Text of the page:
Black's debut song has clocked up over half a million plays in five months. We talk to the singer about rock 'n' roll mythology, Fellini, Lana, and more.
“Oh my God, you’ve given me a song title,” Chløë Black pauses as she scribbles down a few words. "Room 100." We’ve just discussed the Chelsea Hotel, where guests can stay in the infamous room—number 100—in which Sid Vicious of the Sex Pistols allegedly stabbed girlfriend Nancy Spungen before his own heroin overdose in 1979. The cruel, unnerving story of an iconic couple’s tragic demise, foreshadowed by bouts of domestic abuse and feverish drug binges, is characteristic fodder for Black, whose knack for turning the dark side of history into hauntingly soulful pop bangers, tinged with themes of death, landed her on everyone’s radar last year.
Inspired by the numerous musicians who died at the age of 27—Janis Joplin, Jimi Hendrix, Kurt Cobain, Amy Winehouse—Black’s debut song, “27 Club,” struck a nerve with today’s celebrity-obsessed youth, who share an aching nostalgia for a musical era they did not actually experience. The song’s wraithlike humming and ghostly choral backdrop create a soundscape straight from an old horror film, while the blockbuster chorus and Black’s finely textured voice make for a chart-bothering pop anthem.
Appearance-wise, Black—who is London-based via Australia, Paris, and America—seems to have been transplanted from another era. With thick eyeliner, black and white hair, and heavy red lips, she personifies elements of the sinister femme fatale of a 40’s film noir mixed with European movie stars of the 60s, like Jane Birkin or Brigitte Bardot. She physically embodies the way her music sounds, with her sonic and visual inspirations simultaneously stemming from classic films and literature, both in numerous languages. Like many of those lost in the 27 Club, she’s the type of girl music lovers would die to drink heavily with while discussing The Golden Era or the state of music today.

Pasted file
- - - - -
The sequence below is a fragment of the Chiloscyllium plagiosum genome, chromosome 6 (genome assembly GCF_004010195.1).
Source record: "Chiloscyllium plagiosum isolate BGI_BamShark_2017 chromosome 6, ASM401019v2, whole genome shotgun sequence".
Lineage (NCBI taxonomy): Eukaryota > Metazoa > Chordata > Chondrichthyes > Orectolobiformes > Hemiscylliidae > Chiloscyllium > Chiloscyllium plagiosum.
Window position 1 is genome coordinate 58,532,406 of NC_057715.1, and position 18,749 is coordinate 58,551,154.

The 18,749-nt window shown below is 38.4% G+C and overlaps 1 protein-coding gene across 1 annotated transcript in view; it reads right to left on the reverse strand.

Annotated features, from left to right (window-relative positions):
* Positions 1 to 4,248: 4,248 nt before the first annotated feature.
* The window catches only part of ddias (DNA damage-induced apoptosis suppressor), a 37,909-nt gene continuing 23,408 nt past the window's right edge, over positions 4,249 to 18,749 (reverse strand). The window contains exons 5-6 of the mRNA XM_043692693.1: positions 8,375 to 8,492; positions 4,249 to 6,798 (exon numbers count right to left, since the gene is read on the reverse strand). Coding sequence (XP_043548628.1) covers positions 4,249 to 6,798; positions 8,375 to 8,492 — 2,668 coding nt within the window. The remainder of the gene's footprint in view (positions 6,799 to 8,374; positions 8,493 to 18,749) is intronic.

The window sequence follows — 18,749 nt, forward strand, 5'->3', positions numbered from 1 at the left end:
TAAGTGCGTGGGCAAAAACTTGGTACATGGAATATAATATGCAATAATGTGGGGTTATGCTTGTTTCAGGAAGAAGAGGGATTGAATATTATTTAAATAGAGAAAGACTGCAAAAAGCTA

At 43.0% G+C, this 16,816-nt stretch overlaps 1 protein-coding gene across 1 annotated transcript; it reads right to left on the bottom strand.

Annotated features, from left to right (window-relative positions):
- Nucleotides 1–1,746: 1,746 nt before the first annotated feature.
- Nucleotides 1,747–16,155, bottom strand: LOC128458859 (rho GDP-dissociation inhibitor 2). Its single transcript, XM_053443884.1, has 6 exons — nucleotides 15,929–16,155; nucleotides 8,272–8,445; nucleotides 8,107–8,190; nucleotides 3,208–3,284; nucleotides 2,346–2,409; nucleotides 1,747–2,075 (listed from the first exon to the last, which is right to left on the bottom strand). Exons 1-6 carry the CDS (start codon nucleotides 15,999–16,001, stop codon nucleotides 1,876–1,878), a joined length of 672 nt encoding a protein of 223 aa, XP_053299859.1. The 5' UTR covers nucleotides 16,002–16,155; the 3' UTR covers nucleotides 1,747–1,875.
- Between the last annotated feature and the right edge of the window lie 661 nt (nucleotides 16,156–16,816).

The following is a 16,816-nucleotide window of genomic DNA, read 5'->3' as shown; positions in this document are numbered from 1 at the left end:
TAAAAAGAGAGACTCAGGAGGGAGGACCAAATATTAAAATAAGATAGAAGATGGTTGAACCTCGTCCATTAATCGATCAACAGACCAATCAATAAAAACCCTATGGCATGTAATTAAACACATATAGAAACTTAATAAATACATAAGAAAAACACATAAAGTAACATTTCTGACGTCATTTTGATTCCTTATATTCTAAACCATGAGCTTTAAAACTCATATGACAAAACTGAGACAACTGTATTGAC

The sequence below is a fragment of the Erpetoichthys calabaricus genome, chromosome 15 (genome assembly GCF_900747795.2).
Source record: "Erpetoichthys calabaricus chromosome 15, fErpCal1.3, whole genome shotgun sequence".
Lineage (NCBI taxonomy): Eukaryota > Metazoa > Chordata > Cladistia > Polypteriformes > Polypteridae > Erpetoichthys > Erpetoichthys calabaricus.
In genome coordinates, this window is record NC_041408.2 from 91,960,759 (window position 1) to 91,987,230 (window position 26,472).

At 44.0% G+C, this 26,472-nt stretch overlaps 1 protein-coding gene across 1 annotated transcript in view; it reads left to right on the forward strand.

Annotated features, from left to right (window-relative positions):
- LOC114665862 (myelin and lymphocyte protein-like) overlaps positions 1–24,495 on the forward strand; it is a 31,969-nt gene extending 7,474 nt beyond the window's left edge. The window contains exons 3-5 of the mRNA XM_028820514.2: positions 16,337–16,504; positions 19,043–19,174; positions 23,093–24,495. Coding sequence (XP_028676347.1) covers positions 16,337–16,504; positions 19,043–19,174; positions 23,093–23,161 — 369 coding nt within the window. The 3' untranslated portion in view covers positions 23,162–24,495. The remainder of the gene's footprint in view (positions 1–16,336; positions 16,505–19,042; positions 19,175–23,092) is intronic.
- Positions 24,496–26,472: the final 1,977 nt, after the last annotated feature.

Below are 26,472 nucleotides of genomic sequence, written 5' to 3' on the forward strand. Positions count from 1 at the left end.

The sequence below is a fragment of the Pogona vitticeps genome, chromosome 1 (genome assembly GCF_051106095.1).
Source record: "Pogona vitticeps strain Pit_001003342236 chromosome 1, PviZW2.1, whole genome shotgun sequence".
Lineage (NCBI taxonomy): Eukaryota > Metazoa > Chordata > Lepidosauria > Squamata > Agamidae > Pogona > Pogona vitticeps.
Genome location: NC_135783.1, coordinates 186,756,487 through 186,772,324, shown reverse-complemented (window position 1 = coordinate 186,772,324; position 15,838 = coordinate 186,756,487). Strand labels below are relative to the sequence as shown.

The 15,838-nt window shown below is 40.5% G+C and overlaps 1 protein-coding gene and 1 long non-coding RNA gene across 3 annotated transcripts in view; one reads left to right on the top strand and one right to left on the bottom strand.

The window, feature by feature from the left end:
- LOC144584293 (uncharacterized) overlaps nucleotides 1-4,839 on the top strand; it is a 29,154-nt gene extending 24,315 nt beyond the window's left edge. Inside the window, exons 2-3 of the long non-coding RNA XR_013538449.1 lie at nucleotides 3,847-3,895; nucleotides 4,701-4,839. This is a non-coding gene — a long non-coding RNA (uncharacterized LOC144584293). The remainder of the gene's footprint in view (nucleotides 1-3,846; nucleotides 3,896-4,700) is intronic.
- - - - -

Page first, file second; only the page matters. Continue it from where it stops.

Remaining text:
Premiering above is the video for “27 Club.” Directed by British director Calum Macdiarmid it has all of the elements that made us fall for Black in the first place, including killer goth style, goosebump-inducing gloom, and a flair for transforming desolate themes like death into romanticized dark art. We talked to the singer about her roots, inspirations, and rock 'n' roll mythology, and why she loves London (carbs).
Noisey: Where exactly are you from?
Chløë Black: I’m half-French, half-Australian. I was actually raised in Paris, Seattle, Washington, Sydney, and then I moved to LA after high school. So it’s pretty international. I speak fluent French. Like I said, I’m half and half, and that’s kind of an influence on what I like and who I am, like a crazy French woman who likes to drink too much and get naked. That’s part of my heritage.
How did you end up in London?
I realized that most of the music I liked was coming from the UK, so I packed up two suitcases, moved over here, and started working with British producers. For me, over here, it was a lot more freeing. I love LA, and I love America, but I also love how in England, when somebody asks you how you are, you can say, “Fucking terrible,” and that’s OK. And you can say things like “cunt,” and you can eat carbs and be a bit of a mess. That’s sort of part of the general culture. So for me, it was really nice. And then it yielded some much better songs that I’m actually proud of.
How has your singing experience in London differed from working in LA?
I mean, obviously there are amazing producers and amazing artists in the States, so it’s not at all to discount them or to discount this way of working. But because of the circles I was in, it was a situation where you would go in, you would get given a track, which was very pop and hip-hop, in my case. Often it had samples in it, and then you would have to write a topline to it, and for me that was kind of weird because I play piano, and I come from a singer-songwriter kind of thing where I idolize people like Fiona Apple. So working with super pop writers in a sort of Katy Perry/Jason Derulo kind of factory… it was tough for me. But, it did teach me how to write a pop song. It sort of engrained some formula deep in the back of my mind that I try not to listen to too much. Also in the States, you’ll be expected to go into the studio for an afternoon and write a song in a matter of hours, where here, I just came back from Wales where I was in the studio for an entire week. We’d spend like two days on a song.